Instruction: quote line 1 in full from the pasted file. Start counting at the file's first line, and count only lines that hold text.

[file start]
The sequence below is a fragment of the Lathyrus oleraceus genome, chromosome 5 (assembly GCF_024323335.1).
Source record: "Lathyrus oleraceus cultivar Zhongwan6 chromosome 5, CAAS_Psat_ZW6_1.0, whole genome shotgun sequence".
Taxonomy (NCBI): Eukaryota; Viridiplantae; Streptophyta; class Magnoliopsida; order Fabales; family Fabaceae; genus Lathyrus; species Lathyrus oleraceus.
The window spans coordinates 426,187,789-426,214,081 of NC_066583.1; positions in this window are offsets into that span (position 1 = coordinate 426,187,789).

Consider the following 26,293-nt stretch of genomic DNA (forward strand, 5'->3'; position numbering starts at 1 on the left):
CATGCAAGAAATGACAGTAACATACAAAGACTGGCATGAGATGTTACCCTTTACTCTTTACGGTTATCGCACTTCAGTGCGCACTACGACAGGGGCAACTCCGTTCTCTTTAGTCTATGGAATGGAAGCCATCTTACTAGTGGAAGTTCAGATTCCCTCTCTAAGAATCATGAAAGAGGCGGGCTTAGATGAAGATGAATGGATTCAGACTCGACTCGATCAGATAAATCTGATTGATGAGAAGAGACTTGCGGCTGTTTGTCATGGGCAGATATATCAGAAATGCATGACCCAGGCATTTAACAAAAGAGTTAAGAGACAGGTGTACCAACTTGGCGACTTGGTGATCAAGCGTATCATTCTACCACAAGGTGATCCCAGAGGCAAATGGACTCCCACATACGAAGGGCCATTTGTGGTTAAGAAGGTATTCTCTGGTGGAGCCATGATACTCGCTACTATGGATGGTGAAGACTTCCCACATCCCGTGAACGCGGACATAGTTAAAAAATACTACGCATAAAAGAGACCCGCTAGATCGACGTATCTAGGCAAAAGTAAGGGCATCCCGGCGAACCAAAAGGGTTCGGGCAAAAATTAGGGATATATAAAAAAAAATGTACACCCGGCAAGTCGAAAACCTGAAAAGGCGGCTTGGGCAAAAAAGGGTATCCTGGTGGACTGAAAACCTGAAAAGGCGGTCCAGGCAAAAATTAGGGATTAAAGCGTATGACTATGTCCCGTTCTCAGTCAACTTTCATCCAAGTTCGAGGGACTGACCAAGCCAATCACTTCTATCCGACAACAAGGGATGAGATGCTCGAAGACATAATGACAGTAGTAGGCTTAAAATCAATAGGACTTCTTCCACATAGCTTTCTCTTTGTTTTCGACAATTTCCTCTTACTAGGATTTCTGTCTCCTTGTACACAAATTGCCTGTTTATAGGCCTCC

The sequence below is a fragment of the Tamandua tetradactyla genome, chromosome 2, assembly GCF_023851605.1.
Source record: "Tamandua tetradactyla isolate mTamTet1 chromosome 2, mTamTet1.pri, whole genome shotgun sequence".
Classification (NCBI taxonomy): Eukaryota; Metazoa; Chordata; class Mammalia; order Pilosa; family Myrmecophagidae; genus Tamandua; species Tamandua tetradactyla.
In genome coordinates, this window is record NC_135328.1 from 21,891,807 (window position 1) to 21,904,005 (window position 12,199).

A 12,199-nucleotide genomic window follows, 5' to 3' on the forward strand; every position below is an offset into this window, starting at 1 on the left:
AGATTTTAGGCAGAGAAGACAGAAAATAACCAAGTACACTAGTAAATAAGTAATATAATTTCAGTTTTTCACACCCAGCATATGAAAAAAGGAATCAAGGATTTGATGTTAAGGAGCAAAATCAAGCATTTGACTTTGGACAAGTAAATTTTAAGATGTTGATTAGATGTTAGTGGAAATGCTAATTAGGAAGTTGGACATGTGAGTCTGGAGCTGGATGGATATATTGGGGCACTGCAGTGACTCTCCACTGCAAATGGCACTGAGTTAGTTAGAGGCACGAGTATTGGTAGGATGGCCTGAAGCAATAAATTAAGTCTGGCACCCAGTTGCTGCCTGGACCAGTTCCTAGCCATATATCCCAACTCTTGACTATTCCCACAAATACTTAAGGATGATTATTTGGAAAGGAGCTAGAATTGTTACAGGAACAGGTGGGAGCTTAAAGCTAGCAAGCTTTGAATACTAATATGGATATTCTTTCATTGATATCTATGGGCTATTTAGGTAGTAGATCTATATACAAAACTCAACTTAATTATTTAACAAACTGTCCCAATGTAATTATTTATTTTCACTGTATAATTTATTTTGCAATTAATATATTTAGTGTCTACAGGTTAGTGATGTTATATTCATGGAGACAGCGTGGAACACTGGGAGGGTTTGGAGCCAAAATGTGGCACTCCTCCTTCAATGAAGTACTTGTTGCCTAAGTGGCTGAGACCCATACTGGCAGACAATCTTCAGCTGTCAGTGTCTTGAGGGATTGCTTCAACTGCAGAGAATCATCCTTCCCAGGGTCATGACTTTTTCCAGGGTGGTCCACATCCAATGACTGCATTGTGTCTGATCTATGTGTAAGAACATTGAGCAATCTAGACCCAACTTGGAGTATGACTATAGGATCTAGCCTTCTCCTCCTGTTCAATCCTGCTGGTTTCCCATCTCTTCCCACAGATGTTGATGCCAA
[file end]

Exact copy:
The sequence below is a fragment of the Lathyrus oleraceus genome, chromosome 5 (assembly GCF_024323335.1).